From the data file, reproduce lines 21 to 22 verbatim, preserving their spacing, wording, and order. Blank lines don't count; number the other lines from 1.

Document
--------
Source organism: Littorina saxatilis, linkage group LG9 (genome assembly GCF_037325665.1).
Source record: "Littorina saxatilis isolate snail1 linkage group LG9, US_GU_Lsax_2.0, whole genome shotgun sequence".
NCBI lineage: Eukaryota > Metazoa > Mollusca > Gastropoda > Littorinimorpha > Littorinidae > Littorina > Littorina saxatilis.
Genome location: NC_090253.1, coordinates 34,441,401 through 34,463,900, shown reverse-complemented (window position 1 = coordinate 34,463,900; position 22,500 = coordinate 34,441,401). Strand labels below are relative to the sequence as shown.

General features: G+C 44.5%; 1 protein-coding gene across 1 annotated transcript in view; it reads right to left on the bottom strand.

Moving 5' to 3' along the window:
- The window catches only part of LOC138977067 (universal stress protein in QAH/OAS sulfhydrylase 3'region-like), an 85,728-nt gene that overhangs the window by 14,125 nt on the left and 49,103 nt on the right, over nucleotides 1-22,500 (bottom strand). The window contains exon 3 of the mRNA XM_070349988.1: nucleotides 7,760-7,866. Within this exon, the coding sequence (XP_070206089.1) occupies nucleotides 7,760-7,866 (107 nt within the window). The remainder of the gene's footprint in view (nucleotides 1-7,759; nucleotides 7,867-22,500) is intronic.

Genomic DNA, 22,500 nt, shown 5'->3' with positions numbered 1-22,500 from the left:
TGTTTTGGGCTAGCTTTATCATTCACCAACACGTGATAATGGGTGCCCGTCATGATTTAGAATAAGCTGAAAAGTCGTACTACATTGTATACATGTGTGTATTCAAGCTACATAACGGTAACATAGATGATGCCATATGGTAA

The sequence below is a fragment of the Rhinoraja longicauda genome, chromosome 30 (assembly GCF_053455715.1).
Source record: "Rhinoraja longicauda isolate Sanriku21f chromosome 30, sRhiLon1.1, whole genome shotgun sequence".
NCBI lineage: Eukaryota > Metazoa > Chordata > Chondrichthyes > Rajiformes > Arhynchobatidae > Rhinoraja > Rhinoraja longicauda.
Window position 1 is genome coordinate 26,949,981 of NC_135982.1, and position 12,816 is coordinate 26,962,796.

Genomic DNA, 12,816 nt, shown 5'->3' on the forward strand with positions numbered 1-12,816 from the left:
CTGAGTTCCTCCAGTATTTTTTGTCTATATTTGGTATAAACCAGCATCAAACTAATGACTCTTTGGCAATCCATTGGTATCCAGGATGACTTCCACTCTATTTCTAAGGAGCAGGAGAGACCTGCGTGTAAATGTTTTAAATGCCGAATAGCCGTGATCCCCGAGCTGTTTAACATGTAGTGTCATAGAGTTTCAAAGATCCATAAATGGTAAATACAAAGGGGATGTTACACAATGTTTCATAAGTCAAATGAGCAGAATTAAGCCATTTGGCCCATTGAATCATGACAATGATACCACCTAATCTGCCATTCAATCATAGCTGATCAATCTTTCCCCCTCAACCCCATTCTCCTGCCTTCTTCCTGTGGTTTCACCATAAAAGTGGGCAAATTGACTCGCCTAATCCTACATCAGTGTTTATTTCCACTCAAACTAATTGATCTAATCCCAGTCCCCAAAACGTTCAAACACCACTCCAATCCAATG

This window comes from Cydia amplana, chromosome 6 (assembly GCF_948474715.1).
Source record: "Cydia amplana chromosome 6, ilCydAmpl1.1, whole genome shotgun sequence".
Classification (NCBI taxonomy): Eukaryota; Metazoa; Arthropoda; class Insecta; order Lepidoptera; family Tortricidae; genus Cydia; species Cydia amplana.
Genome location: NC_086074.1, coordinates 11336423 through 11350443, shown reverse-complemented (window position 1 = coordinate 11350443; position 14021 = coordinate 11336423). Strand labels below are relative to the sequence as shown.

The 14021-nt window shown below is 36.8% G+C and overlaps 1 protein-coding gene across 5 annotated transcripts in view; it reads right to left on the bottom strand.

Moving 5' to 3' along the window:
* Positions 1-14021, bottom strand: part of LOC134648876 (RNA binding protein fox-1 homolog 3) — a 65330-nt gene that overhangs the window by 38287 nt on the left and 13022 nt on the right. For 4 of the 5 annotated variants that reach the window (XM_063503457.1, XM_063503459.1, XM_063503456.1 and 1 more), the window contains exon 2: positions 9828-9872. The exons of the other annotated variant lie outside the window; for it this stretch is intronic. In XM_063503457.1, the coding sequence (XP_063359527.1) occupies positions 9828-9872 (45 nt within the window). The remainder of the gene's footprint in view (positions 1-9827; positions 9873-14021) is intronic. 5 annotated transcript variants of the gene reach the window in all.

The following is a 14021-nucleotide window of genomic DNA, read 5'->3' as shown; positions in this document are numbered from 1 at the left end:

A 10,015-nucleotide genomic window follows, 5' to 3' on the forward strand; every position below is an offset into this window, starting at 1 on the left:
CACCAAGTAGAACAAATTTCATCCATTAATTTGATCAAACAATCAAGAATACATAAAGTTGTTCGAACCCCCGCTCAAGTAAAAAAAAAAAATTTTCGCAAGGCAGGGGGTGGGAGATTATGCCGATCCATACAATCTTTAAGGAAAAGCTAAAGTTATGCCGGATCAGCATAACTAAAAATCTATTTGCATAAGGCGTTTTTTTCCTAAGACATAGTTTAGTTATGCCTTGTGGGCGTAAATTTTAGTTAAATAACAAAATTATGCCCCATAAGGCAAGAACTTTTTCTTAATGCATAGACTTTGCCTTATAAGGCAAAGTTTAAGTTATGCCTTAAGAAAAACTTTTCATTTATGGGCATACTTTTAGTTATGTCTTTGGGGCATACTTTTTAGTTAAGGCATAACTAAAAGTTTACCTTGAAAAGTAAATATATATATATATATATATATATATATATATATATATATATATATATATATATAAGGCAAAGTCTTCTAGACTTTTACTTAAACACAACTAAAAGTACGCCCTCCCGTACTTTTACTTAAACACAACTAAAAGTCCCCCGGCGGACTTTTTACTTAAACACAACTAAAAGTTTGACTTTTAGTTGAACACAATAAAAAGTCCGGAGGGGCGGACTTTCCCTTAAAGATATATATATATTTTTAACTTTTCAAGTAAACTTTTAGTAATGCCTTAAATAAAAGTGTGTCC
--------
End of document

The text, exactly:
Moving 5' to 3' along the window:
* Positions 1-14021, bottom strand: part of LOC134648876 (RNA binding protein fox-1 homolog 3) — a 65330-nt gene that overhangs the window by 38287 nt on the left and 13022 nt on the right. For 4 of the 5 annotated variants that reach the window (XM_063503457.1, XM_063503459.1, XM_063503456.1 and 1 more), the window contains exon 2: positions 9828-9872. The exons of the other annotated variant lie outside the window; for it this stretch is intronic. In XM_063503457.1, the coding sequence (XP_063359527.1) occupies positions 9828-9872 (45 nt within the window). The remainder of the gene's footprint in view (positions 1-9827; positions 9873-14021) is intronic. 5 annotated transcript variants of the gene reach the window in all.